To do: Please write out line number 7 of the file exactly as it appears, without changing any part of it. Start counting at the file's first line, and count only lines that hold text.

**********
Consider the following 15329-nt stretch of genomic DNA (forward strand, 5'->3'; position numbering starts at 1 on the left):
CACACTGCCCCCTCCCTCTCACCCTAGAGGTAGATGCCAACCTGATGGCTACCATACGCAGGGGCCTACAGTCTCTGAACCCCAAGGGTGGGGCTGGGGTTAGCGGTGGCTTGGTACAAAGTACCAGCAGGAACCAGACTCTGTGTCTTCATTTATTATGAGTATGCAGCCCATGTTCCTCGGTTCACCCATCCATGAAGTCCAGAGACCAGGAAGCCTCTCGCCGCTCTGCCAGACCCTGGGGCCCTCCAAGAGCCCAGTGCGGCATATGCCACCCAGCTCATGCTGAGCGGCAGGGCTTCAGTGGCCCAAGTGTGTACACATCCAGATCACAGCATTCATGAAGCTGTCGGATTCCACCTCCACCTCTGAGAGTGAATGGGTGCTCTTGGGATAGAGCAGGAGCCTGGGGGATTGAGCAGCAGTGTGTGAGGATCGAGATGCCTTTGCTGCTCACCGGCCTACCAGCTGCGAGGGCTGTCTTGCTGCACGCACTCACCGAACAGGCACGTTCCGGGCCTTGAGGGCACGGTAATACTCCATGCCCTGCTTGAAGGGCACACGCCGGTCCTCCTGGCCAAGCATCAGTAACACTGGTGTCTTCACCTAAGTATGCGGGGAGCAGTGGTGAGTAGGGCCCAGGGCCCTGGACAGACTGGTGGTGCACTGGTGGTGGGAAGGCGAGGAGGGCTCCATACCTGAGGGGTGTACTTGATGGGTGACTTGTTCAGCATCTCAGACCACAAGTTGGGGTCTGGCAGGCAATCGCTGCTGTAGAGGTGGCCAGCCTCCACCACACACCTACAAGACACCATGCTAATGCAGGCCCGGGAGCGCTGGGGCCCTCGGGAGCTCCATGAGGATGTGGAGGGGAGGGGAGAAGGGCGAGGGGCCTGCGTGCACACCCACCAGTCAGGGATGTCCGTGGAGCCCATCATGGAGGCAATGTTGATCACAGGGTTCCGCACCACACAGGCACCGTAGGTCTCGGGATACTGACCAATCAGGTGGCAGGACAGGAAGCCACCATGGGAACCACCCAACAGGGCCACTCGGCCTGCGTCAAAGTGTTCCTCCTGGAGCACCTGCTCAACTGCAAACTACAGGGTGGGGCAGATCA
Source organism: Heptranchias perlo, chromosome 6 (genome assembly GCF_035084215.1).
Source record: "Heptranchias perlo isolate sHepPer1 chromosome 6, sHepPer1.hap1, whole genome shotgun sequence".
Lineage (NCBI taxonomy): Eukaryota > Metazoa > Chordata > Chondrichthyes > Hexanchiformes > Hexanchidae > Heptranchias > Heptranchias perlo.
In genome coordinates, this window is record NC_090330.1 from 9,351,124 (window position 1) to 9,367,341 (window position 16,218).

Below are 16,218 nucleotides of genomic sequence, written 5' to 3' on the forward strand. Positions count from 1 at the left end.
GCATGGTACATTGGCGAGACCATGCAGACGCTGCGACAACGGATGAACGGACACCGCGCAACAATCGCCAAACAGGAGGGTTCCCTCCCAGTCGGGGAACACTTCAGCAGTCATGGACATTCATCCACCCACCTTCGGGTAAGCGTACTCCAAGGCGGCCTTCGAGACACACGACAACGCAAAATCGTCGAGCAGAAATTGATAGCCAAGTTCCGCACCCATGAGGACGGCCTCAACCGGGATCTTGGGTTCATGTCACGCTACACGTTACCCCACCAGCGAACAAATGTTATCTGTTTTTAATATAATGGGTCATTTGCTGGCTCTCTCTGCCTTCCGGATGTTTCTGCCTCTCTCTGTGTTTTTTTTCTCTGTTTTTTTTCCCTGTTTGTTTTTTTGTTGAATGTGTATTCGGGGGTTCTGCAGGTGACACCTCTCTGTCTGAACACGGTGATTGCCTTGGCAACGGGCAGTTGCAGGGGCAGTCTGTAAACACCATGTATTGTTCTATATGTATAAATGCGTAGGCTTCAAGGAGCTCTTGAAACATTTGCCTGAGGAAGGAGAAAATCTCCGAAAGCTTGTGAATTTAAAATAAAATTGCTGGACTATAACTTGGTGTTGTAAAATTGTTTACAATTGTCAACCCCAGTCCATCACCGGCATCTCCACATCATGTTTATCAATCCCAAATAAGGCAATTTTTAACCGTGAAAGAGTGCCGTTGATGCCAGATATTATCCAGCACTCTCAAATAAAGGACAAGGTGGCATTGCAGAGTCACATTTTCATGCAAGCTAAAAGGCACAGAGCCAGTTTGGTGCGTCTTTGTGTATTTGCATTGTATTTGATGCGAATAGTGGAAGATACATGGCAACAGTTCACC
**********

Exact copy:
Below are 16,218 nucleotides of genomic sequence, written 5' to 3' on the forward strand. Positions count from 1 at the left end.